Abstract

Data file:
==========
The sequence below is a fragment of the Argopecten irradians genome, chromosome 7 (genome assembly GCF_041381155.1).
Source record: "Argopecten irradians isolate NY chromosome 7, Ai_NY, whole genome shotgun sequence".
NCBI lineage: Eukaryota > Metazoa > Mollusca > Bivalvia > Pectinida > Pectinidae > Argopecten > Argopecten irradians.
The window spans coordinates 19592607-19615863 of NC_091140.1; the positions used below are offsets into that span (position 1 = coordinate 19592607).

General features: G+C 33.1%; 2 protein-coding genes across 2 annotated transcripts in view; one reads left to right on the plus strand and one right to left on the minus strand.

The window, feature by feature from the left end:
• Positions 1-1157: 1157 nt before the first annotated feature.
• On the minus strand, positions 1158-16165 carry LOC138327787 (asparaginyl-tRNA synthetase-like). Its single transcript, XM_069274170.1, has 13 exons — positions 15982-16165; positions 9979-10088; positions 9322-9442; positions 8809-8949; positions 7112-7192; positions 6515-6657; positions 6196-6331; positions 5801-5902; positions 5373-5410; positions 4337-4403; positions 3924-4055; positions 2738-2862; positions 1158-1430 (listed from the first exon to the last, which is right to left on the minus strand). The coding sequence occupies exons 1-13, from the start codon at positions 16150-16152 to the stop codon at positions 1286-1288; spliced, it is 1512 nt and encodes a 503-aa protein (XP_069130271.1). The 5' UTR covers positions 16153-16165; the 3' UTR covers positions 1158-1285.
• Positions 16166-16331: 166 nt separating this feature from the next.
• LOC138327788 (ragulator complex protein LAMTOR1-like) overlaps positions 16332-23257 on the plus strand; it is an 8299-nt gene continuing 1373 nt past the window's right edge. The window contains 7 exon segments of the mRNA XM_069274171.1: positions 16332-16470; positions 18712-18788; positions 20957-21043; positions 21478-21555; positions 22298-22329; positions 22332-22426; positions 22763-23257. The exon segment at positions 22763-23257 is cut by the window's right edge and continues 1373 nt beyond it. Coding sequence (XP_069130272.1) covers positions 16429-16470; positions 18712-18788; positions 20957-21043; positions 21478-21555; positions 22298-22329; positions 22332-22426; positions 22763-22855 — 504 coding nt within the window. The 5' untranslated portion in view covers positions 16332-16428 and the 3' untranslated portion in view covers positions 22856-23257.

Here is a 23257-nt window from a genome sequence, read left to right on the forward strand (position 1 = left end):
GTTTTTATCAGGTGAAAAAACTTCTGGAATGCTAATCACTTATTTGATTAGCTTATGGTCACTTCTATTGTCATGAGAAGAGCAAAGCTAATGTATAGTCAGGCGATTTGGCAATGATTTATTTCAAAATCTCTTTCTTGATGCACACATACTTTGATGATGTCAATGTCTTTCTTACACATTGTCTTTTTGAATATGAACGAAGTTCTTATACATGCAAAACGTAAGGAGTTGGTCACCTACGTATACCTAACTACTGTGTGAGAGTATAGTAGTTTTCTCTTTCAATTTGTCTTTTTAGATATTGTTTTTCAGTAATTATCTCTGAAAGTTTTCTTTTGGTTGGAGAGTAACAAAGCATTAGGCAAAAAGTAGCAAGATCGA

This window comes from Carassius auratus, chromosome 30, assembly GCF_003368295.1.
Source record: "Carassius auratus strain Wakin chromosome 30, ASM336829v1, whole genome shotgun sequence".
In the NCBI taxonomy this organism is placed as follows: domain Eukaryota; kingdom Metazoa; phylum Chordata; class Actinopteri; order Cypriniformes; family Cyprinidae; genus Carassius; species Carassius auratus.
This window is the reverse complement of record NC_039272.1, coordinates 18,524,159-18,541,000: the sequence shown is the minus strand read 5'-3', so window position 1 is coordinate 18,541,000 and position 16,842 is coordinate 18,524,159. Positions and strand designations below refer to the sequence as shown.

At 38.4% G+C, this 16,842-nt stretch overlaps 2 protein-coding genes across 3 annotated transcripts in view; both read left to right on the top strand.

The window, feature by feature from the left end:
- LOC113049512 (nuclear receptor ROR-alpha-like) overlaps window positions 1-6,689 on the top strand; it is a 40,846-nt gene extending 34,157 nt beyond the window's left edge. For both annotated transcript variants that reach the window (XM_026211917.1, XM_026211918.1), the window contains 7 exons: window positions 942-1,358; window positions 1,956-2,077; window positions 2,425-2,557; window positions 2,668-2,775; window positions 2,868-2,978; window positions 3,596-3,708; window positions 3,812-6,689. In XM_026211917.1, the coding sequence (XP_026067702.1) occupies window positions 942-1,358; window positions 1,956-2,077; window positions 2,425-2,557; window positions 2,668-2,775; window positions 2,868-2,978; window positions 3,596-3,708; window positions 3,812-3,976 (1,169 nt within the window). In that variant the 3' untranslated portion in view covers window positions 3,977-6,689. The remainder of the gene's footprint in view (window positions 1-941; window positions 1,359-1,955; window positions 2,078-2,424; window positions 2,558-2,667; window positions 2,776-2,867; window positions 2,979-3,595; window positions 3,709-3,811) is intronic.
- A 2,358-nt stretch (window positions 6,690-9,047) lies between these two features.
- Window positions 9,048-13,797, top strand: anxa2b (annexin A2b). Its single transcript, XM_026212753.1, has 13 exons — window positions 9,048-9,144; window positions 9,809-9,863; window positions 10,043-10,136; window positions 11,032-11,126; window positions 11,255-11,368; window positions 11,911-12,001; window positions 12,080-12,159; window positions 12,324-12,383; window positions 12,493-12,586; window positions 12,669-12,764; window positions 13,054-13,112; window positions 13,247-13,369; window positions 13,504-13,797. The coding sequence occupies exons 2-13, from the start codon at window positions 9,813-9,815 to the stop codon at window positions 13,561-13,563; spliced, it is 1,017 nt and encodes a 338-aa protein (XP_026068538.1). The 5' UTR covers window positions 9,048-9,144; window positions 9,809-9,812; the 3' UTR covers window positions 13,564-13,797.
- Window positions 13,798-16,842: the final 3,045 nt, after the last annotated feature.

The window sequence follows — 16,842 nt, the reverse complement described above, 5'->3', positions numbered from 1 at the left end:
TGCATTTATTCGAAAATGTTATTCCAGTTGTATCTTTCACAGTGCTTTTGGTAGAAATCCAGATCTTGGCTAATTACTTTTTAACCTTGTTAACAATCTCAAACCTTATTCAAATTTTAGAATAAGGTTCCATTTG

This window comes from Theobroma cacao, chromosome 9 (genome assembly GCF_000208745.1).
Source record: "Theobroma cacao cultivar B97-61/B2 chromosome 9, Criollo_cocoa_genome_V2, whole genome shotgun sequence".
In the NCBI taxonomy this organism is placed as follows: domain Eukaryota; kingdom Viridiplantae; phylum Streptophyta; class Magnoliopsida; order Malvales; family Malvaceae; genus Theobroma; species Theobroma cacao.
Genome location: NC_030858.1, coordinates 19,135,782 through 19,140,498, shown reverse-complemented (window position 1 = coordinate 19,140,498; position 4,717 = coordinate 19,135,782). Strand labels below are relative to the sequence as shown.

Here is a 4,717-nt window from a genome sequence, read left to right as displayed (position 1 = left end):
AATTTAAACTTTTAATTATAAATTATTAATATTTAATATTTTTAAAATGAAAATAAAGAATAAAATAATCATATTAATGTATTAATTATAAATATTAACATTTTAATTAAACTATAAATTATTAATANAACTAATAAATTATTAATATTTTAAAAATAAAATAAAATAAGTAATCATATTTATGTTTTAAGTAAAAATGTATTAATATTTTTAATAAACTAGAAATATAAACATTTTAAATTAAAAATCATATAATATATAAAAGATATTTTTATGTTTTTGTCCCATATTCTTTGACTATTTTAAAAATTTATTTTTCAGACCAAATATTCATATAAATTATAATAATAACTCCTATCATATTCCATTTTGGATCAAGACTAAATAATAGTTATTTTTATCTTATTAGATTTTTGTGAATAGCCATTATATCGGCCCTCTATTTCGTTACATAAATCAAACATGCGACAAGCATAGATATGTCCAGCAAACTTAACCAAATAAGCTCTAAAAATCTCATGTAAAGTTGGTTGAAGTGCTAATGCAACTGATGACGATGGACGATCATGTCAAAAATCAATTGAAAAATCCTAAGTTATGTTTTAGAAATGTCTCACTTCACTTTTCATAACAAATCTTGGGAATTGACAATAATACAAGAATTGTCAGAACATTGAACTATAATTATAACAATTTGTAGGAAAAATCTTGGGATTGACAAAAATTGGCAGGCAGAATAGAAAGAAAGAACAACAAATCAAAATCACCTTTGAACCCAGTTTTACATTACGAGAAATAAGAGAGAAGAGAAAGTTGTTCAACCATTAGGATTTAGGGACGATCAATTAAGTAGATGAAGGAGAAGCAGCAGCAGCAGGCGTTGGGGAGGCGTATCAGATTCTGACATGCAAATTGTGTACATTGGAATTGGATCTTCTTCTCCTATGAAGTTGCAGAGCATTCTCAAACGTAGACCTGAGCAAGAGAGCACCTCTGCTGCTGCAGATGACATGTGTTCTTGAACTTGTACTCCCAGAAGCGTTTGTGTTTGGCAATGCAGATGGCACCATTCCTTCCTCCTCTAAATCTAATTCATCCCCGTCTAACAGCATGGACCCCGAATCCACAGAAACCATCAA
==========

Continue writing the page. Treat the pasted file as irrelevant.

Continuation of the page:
Multipotent mesenchymal stromal/stem cells (MSCs) have the potential to repair and regenerate damaged tissues, making them attractive candidates for cell-based therapies. Expanded and well-characterized MSCs have application in regenerative medicine and have been used in several clinical trials including osteoarthritis and other conditions, while the crude preparation of MSCs, the “stromal vascular fraction” (SVF) has also been subject to clinical trials. Here, we provide results of a comparative study of SVF and expanded MSCs from fat, placenta, and umbilical cord involving determination of phenotype by flow cytometry analysis and cellular potency by quantitative assessment of mitochondrial function and immunosuppression. Our results show substantial differences indicating that SVF does not achieve international standards of the stem cell phenotypic definition, nor cellular potency comparable to expanded and purified MSCs derived from fat, umbilical cord, or placenta.

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